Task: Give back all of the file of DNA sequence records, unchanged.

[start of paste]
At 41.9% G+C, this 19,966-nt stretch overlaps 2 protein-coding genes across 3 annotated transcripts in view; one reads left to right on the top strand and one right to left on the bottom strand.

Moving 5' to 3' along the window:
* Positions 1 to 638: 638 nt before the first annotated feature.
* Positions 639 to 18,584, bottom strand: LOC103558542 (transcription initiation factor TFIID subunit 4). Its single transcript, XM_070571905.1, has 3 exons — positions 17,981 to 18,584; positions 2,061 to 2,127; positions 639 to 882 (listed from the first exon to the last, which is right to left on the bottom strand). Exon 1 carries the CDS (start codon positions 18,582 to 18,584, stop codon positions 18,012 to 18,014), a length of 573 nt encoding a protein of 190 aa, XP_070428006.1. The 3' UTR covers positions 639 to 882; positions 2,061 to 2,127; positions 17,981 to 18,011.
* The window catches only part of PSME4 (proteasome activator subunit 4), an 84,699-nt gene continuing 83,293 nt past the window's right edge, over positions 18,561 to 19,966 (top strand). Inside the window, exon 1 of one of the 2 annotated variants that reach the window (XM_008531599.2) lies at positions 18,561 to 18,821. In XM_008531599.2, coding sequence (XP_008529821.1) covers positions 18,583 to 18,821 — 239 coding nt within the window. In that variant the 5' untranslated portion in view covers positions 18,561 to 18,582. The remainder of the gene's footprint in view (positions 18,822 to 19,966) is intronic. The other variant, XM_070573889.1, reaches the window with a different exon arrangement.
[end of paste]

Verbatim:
At 41.9% G+C, this 19,966-nt stretch overlaps 2 protein-coding genes across 3 annotated transcripts in view; one reads left to right on the top strand and one right to left on the bottom strand.

Moving 5' to 3' along the window:
* Positions 1 to 638: 638 nt before the first annotated feature.
* Positions 639 to 18,584, bottom strand: LOC103558542 (transcription initiation factor TFIID subunit 4). Its single transcript, XM_070571905.1, has 3 exons — positions 17,981 to 18,584; positions 2,061 to 2,127; positions 639 to 882 (listed from the first exon to the last, which is right to left on the bottom strand). Exon 1 carries the CDS (start codon positions 18,582 to 18,584, stop codon positions 18,012 to 18,014), a length of 573 nt encoding a protein of 190 aa, XP_070428006.1. The 3' UTR covers positions 639 to 882; positions 2,061 to 2,127; positions 17,981 to 18,011.
* The window catches only part of PSME4 (proteasome activator subunit 4), an 84,699-nt gene continuing 83,293 nt past the window's right edge, over positions 18,561 to 19,966 (top strand). Inside the window, exon 1 of one of the 2 annotated variants that reach the window (XM_008531599.2) lies at positions 18,561 to 18,821. In XM_008531599.2, coding sequence (XP_008529821.1) covers positions 18,583 to 18,821 — 239 coding nt within the window. In that variant the 5' untranslated portion in view covers positions 18,561 to 18,582. The remainder of the gene's footprint in view (positions 18,822 to 19,966) is intronic. The other variant, XM_070573889.1, reaches the window with a different exon arrangement.